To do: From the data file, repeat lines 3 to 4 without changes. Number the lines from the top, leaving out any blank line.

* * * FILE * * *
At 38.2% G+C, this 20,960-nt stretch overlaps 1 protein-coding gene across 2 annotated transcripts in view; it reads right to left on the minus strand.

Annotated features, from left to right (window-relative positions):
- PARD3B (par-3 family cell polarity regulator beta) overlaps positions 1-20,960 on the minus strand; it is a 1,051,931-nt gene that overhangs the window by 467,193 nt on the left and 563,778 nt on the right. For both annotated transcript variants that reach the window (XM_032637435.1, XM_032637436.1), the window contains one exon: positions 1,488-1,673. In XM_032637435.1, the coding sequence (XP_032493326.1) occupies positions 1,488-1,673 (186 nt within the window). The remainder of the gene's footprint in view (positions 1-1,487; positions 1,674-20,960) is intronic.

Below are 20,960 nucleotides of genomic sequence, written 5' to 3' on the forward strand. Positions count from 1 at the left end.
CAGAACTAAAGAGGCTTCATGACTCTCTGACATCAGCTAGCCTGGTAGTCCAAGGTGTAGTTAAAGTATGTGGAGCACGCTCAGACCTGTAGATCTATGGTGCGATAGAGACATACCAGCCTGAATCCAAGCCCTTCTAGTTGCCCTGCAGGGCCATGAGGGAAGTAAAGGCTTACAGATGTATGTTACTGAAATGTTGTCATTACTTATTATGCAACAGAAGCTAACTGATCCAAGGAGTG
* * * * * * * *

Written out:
- PARD3B (par-3 family cell polarity regulator beta) overlaps positions 1-20,960 on the minus strand; it is a 1,051,931-nt gene that overhangs the window by 467,193 nt on the left and 563,778 nt on the right. For both annotated transcript variants that reach the window (XM_032637435.1, XM_032637436.1), the window contains one exon: positions 1,488-1,673. In XM_032637435.1, the coding sequence (XP_032493326.1) occupies positions 1,488-1,673 (186 nt within the window). The remainder of the gene's footprint in view (positions 1-1,487; positions 1,674-20,960) is intronic.

Below are 20,960 nucleotides of genomic sequence, written 5' to 3' on the forward strand. Positions count from 1 at the left end.